With the rise of “citizen journalism,” there are few major events that can now escape the public eye. Thanks to smartphones, nearly all of us have a camcorder in our pockets. Yet, just having videos of news as it happens doesn’t always mean that the video is recorded well. We’ve all sat through the shaky phone videos with wind blowing into the microphone, and we’ve also all sat through the dreaded vertical video often punctuated with two black pillars on either side.

The main issue is that most video websites, including YouTube, are designed to display horizontal videos; and the sites will merely compensate in their own ways if a vertical video is uploaded. This not only means that the videos lack a decent field of vision, but it also means that smaller details in the videos are going to be harder to see.

It doesn’t have to be this way, however. Among the easier methods of fixing this problem is to just use a video cropper to focus the on the scene you’re trying to highlight.

Using a cropping tool, you can delete unneeded parts of the video, and eliminate the black bars that would otherwise be there. Even if you crop the video a little bit, and maintain some of the black borders, your video will still come out better in the end.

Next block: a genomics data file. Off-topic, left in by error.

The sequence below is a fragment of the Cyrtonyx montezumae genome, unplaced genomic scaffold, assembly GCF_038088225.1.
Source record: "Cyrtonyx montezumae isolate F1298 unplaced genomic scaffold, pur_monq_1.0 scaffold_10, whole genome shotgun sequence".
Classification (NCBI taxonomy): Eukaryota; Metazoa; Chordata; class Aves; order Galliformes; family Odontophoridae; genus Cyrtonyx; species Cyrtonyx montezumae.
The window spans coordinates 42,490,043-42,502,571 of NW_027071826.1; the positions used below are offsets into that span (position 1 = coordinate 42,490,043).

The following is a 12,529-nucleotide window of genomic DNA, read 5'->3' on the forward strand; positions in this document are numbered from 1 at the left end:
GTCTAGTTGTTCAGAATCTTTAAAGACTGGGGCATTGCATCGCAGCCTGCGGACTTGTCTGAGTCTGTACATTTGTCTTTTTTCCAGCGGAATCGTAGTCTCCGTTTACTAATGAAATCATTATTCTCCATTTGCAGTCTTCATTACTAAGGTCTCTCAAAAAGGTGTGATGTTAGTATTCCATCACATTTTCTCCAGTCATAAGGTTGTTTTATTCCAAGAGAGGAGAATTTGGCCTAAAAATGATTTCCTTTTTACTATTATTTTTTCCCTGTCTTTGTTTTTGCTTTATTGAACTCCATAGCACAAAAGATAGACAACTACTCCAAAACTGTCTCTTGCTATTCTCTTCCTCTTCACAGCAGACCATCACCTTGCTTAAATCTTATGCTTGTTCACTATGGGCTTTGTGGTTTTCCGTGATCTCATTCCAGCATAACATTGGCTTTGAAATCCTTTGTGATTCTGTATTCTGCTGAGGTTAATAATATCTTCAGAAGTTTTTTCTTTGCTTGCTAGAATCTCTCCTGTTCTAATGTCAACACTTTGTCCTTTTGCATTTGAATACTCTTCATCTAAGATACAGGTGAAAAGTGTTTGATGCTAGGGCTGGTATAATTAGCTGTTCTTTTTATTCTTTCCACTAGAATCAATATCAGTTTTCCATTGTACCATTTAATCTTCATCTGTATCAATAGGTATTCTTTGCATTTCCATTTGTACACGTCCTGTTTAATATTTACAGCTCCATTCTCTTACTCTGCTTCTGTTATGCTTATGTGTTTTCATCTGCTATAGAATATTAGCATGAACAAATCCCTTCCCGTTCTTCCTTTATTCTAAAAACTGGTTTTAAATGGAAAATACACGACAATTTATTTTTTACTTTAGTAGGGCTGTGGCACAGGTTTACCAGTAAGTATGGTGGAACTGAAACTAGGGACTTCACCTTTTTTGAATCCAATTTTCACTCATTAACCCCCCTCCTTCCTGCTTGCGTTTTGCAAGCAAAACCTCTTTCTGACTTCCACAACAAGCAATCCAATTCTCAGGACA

Doing this is only as complicated as the software makes it. With Movavi Video Editor, for example, it’s as simple as adding the video clip you’d like to crop, designating the area you’d like to crop, then saving the edited file.

Here are a couple images that pretty much sum up the steps.

Step 1:

Step 2:

Pretty simple, right? You can also go a few extra steps with built-in tools to stabilize an image to remove hand-shake, to equalize the sound, and brighten the colors.

Even if you’re one of those gallant folks who turns your phone horizontally while recording video, you could probably still benefit from a bit of video editing. It’s not much more complicated to add in elements like transitions between clips, intro and outro text, or to add in some special effects for more zing.

With that said, here’s an important message on vertical vs. horizontal videos:

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